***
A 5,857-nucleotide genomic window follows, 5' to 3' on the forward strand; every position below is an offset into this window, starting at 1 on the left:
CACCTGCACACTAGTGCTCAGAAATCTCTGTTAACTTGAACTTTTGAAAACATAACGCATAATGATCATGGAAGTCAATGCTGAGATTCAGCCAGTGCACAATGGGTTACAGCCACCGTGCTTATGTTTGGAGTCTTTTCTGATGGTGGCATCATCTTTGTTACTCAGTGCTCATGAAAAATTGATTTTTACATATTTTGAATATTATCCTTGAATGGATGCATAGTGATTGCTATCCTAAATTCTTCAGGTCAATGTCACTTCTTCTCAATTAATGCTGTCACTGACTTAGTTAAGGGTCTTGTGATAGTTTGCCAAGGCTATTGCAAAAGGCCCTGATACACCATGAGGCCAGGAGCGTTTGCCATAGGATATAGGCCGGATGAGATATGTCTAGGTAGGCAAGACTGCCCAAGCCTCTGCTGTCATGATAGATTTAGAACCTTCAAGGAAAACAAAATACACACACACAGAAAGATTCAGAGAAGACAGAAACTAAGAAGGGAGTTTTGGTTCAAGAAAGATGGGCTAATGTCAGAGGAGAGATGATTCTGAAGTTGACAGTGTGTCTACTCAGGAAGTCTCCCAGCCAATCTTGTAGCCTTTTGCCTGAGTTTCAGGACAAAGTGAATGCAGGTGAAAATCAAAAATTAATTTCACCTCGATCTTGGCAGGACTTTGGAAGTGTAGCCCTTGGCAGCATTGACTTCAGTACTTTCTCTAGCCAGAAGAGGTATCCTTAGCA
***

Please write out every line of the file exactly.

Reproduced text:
A 5,857-nucleotide genomic window follows, 5' to 3' on the forward strand; every position below is an offset into this window, starting at 1 on the left:
CACCTGCACACTAGTGCTCAGAAATCTCTGTTAACTTGAACTTTTGAAAACATAACGCATAATGATCATGGAAGTCAATGCTGAGATTCAGCCAGTGCACAATGGGTTACAGCCACCGTGCTTATGTTTGGAGTCTTTTCTGATGGTGGCATCATCTTTGTTACTCAGTGCTCATGAAAAATTGATTTTTACATATTTTGAATATTATCCTTGAATGGATGCATAGTGATTGCTATCCTAAATTCTTCAGGTCAATGTCACTTCTTCTCAATTAATGCTGTCACTGACTTAGTTAAGGGTCTTGTGATAGTTTGCCAAGGCTATTGCAAAAGGCCCTGATACACCATGAGGCCAGGAGCGTTTGCCATAGGATATAGGCCGGATGAGATATGTCTAGGTAGGCAAGACTGCCCAAGCCTCTGCTGTCATGATAGATTTAGAACCTTCAAGGAAAACAAAATACACACACACAGAAAGATTCAGAGAAGACAGAAACTAAGAAGGGAGTTTTGGTTCAAGAAAGATGGGCTAATGTCAGAGGAGAGATGATTCTGAAGTTGACAGTGTGTCTACTCAGGAAGTCTCCCAGCCAATCTTGTAGCCTTTTGCCTGAGTTTCAGGACAAAGTGAATGCAGGTGAAAATCAAAAATTAATTTCACCTCGATCTTGGCAGGACTTTGGAAGTGTAGCCCTTGGCAGCATTGACTTCAGTACTTTCTCTAGCCAGAAGAGGTATCCTTAGCA